Current Insights On Internal Fixation Of Subtalar Fusions

Ryan T. Scott, DPM, AACFAS, and Christopher F. Hyer, DPM, MS, FACFAS

   When it comes to the posterior to anterior subtalar joint screw placement (aka the “bottom-up approach”), one can generally perform this technique with the patient either in a lateral or supine position. After appropriate joint reduction, drive the guide wire from the posterior-inferior calcaneus across the subtler joint into the talar body and/or talar neck region. With the guide wire in the central aspect of the calcaneus, place an index finger on the tibialis anterior and aim for that landmark. It is very important for either technique to confirm placement of the screw on AP ankle, calcaneal axial and lateral foot radiographs.

   There are several vital structures on the medial and lateral aspects of the calcaneus that can be potentially damaged when one is performing the dorsal to plantar subtalar arthrodesis screw insertion procedure. The high risk medial structures include the tibial nerve and its branches (medial and lateral plantar nerve), the posterior tibial artery, the flexor digitorum and the flexor hallucis longus. The lateral structures at risk include the peroneal tendons and the sural nerve.

   Easley and colleagues reported sural nerve damage in 17 of 184 feet secondary to improper subtalar arthrodesis screw insertion.3 The authors stress the importance of using multiple intraoperative radiographic images, including the calcaneal axial view, prior to definitive fixation to ensure appropriate guide pin placement and avoid damage to vital anatomical structures. Intraoperative single lateral view radiographs can be misleading as they are only demonstrating screw trajectory in one plane. Calcaneal axial and AP ankle views are necessary to demonstrate frontal plane angulation of the intended screw path.

Avoiding Common Fixation Mistakes With The Bottom Up Approach

Two common mistakes occur intraoperatively and in cadaver labs with surgeons in training with the bottom up approach. First, when one directs the screw from posterior to anterior across the subtalar joint, the screw goes in a lateral to medial direction on the posterior calcaneus from the start. This allows the screw to violate the medial cortex of the calcaneus near the sustentaculum tali, dangerously close to neurovascular structures. If this screw continues up into the talus, it usually is too medial, enters the medial ankle gutter and does not remain in the talar body.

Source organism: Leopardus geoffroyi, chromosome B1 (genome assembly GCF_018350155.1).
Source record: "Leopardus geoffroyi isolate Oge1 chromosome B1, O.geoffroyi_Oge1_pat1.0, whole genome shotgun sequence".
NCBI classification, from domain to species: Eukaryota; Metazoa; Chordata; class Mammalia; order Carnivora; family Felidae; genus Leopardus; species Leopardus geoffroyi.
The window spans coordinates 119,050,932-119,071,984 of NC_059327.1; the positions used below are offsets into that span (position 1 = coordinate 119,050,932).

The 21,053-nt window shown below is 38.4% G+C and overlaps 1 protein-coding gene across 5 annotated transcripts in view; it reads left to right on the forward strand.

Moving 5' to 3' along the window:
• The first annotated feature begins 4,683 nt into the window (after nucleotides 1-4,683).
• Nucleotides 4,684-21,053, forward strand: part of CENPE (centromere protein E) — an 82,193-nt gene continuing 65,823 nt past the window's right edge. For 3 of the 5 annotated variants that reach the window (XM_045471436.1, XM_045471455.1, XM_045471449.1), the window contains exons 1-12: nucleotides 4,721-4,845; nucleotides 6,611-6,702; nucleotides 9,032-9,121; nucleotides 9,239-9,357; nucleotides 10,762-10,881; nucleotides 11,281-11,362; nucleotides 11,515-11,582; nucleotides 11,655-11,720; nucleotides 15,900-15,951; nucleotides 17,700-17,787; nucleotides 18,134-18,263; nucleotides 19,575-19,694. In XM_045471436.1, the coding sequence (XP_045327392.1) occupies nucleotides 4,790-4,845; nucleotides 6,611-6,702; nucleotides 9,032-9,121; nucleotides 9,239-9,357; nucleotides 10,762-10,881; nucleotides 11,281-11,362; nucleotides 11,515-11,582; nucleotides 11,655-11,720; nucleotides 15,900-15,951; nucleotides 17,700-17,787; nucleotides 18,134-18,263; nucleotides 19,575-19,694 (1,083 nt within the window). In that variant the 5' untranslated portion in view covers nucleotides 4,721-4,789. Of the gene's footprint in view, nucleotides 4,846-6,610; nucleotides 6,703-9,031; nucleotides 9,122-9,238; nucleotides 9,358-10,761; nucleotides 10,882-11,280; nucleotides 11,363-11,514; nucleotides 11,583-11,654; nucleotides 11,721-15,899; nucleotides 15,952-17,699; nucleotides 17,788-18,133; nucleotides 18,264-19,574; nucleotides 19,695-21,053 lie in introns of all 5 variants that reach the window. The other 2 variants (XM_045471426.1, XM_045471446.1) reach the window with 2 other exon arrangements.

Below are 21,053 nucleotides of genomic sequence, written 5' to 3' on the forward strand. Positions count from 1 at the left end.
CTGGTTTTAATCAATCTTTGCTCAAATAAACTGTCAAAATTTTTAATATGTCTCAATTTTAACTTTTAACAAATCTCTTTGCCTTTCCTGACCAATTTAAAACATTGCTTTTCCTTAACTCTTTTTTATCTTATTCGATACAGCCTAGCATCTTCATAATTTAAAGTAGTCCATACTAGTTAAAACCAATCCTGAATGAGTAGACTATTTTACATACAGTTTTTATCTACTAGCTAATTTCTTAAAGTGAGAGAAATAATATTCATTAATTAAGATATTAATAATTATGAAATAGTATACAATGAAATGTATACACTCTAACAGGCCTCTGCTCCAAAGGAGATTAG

The second potential mistake is due to overcompensation after making the first mistake. Here the surgeon overcorrects the lateral to medial orientation, captures the more laterally based calcaneal body, and avoids the medial neurovascular structures.

   However, the talus distally has a medially directed bias as we approach the neck-body junction. Though this screw purchases well in the calcaneus, it frequently is shallow laterally in the talus or blows out the lateral wall altogether, violating the lateral ankle gutter.

What A Recent Cadaver Study Reveals About Screw Placement Variations

In an effort to examine our theory that an anterior to posterior screw orientation approach might be easier and more reproducible, we performed a cadaver study. We examined 10 fresh frozen cadaver legs (nine female and one male) of similar ages (average 67.3 years) at the San Diego Cadaver Anatomy Research Symposium. Specimens were thawed to room temperature prior to the investigation.

   The first surgeon placed the initial guide wire for screw placement, using only a lateral fluoroscopic image on a mini C-arm, in a dorsal to plantar approach. A second surgeon examined the cannulated screw position through a series of radiographic images including a calcaneal axial image, an AP image and a lateral image. The surgeons used that same method for all 10 specimens.

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